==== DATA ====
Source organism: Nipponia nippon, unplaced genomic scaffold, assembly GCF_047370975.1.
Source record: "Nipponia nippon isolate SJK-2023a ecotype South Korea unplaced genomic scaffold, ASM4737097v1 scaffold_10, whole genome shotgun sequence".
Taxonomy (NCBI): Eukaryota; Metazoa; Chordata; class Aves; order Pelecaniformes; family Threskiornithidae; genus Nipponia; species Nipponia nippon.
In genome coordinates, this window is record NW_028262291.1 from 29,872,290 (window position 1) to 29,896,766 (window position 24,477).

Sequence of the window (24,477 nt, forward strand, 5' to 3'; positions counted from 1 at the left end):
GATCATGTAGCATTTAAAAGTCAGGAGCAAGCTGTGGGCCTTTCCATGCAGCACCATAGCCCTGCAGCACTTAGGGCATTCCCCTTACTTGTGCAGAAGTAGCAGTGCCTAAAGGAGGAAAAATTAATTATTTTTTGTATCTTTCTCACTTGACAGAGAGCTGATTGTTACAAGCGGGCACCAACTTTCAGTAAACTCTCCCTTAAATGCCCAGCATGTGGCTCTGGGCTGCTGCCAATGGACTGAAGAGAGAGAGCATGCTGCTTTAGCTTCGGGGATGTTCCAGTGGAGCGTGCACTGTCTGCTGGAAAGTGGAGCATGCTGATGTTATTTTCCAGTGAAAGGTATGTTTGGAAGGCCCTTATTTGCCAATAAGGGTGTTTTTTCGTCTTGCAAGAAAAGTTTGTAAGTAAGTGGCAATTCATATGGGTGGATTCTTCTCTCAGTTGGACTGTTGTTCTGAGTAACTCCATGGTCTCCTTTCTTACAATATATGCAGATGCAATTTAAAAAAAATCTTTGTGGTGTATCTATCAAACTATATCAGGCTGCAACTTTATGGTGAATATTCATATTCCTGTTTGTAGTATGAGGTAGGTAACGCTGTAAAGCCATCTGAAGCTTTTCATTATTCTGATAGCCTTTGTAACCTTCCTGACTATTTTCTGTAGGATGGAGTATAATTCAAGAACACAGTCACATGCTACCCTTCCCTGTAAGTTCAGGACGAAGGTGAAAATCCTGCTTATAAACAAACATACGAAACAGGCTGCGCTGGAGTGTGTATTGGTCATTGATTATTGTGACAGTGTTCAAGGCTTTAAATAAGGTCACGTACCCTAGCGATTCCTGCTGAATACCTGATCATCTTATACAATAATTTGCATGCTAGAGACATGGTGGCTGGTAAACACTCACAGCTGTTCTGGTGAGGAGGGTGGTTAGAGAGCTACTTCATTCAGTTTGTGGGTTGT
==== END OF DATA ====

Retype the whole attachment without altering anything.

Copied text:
Source organism: Nipponia nippon, unplaced genomic scaffold, assembly GCF_047370975.1.
Source record: "Nipponia nippon isolate SJK-2023a ecotype South Korea unplaced genomic scaffold, ASM4737097v1 scaffold_10, whole genome shotgun sequence".
Taxonomy (NCBI): Eukaryota; Metazoa; Chordata; class Aves; order Pelecaniformes; family Threskiornithidae; genus Nipponia; species Nipponia nippon.
In genome coordinates, this window is record NW_028262291.1 from 29,872,290 (window position 1) to 29,896,766 (window position 24,477).

Sequence of the window (24,477 nt, forward strand, 5' to 3'; positions counted from 1 at the left end):
GATCATGTAGCATTTAAAAGTCAGGAGCAAGCTGTGGGCCTTTCCATGCAGCACCATAGCCCTGCAGCACTTAGGGCATTCCCCTTACTTGTGCAGAAGTAGCAGTGCCTAAAGGAGGAAAAATTAATTATTTTTTGTATCTTTCTCACTTGACAGAGAGCTGATTGTTACAAGCGGGCACCAACTTTCAGTAAACTCTCCCTTAAATGCCCAGCATGTGGCTCTGGGCTGCTGCCAATGGACTGAAGAGAGAGAGCATGCTGCTTTAGCTTCGGGGATGTTCCAGTGGAGCGTGCACTGTCTGCTGGAAAGTGGAGCATGCTGATGTTATTTTCCAGTGAAAGGTATGTTTGGAAGGCCCTTATTTGCCAATAAGGGTGTTTTTTCGTCTTGCAAGAAAAGTTTGTAAGTAAGTGGCAATTCATATGGGTGGATTCTTCTCTCAGTTGGACTGTTGTTCTGAGTAACTCCATGGTCTCCTTTCTTACAATATATGCAGATGCAATTTAAAAAAAATCTTTGTGGTGTATCTATCAAACTATATCAGGCTGCAACTTTATGGTGAATATTCATATTCCTGTTTGTAGTATGAGGTAGGTAACGCTGTAAAGCCATCTGAAGCTTTTCATTATTCTGATAGCCTTTGTAACCTTCCTGACTATTTTCTGTAGGATGGAGTATAATTCAAGAACACAGTCACATGCTACCCTTCCCTGTAAGTTCAGGACGAAGGTGAAAATCCTGCTTATAAACAAACATACGAAACAGGCTGCGCTGGAGTGTGTATTGGTCATTGATTATTGTGACAGTGTTCAAGGCTTTAAATAAGGTCACGTACCCTAGCGATTCCTGCTGAATACCTGATCATCTTATACAATAATTTGCATGCTAGAGACATGGTGGCTGGTAAACACTCACAGCTGTTCTGGTGAGGAGGGTGGTTAGAGAGCTACTTCATTCAGTTTGTGGGTTGT